Edited by BookWoman56
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On 12/31/2018 at 7:23 PM, Yeah No said:

Was there no forum for season 1?

No, there weren't separate episode threads or discussion for S1 because S1 aired in March 2013 and the PTV forums weren't created until the end of 2013 (and most people joined the PTV forums in the mass migration after TWoP closed in March 2014).

On 12/31/2018 at 7:23 PM, Yeah No said:

I don't like the idea that things might be discussed in a catch all topic that are spoilers for someone just starting a series.  This is especially an issue in Netflix as people often catch on to series like this years after they were first aired.  It will make people like me avoid the thread so as not to trip over any spoilers.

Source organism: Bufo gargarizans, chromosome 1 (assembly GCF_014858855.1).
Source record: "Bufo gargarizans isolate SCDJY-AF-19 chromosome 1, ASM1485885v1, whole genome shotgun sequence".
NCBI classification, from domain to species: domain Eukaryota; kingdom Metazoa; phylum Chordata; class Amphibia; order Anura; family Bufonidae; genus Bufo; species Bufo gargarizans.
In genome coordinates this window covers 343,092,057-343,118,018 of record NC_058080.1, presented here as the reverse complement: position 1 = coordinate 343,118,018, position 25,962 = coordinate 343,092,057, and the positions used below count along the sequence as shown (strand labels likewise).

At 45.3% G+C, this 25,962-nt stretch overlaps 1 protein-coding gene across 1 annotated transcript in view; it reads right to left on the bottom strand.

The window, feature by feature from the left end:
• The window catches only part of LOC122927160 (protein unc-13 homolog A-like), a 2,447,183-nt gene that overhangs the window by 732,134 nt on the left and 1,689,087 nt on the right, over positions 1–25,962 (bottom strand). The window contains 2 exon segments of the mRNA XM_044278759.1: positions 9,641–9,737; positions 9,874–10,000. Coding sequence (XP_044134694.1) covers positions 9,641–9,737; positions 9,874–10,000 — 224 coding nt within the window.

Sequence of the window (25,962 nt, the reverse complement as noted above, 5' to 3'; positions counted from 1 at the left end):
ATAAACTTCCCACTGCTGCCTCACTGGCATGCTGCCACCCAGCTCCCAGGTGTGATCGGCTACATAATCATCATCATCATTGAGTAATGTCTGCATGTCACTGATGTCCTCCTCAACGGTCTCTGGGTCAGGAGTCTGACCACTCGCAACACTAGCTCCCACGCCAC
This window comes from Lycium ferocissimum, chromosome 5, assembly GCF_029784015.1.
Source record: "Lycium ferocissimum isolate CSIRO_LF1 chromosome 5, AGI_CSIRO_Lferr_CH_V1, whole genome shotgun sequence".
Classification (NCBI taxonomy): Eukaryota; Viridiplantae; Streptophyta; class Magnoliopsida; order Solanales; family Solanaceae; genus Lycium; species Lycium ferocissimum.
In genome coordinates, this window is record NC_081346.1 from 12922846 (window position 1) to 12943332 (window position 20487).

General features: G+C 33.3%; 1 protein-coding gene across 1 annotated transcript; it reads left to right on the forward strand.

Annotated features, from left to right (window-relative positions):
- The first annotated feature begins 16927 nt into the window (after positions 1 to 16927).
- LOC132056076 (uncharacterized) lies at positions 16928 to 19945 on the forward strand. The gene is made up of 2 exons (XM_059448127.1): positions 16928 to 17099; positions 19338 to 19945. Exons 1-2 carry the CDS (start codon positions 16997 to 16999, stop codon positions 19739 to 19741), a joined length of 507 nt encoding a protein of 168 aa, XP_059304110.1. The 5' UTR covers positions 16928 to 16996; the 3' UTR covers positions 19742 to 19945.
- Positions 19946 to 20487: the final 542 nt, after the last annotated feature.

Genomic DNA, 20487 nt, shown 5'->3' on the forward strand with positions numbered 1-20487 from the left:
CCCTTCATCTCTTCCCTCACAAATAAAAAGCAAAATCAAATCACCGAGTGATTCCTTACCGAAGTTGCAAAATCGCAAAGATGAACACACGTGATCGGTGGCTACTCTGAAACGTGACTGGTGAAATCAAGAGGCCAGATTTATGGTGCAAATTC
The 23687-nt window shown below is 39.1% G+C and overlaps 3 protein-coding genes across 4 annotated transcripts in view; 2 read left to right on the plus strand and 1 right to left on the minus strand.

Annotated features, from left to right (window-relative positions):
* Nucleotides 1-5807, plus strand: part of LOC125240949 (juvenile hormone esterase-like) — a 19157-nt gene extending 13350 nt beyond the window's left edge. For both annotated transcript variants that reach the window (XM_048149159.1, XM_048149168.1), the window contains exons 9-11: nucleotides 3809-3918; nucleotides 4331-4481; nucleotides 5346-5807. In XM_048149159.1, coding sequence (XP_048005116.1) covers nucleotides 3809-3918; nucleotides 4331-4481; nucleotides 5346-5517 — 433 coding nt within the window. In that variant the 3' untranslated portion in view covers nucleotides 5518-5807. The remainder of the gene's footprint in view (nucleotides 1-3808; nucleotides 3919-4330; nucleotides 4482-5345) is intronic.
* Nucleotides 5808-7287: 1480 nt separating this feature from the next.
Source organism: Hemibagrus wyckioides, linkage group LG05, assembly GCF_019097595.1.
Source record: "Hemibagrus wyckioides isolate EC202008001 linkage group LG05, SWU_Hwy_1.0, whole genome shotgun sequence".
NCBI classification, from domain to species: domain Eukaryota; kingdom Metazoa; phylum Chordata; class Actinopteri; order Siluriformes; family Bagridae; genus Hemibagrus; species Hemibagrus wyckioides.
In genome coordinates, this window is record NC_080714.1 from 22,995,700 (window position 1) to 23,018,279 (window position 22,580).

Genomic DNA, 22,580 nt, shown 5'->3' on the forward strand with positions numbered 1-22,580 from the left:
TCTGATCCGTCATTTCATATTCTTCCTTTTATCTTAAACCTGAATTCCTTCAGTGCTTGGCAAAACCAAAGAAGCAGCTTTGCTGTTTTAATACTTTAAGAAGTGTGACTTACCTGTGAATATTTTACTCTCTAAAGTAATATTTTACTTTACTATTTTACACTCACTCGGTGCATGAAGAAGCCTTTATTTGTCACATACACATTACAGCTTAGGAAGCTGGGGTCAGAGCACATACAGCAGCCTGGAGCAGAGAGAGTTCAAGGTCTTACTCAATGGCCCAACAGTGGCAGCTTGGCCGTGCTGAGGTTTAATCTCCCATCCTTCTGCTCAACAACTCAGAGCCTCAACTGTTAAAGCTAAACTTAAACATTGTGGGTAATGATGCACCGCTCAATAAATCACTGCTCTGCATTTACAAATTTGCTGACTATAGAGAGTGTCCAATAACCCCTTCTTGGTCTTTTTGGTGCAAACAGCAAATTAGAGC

I'm the same way. I either avoid the thread altogether until I'm completely caught up or I click on the thread title, hold my hand over the screen to avoid accidentally reading anything, scroll down the bottom, and post  about the episode(s) without reading any of the previous posts. I always feel guilty about doing that because I learned old school forum rules back in ye olden days and one of those rules was that it was rude to just post without reading what other people had already posted. Once I'm all caught up, I go back and read the old posts because I feel guilty.

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On 2/2/2019 at 5:04 AM, ElectricBoogaloo said:

No, there weren't separate episode threads or discussion for S1 because S1 aired in March 2013 and the PTV forums weren't created until the end of 2013 (and most people joined the PTV forums in the mass migration after TWoP closed in March 2014).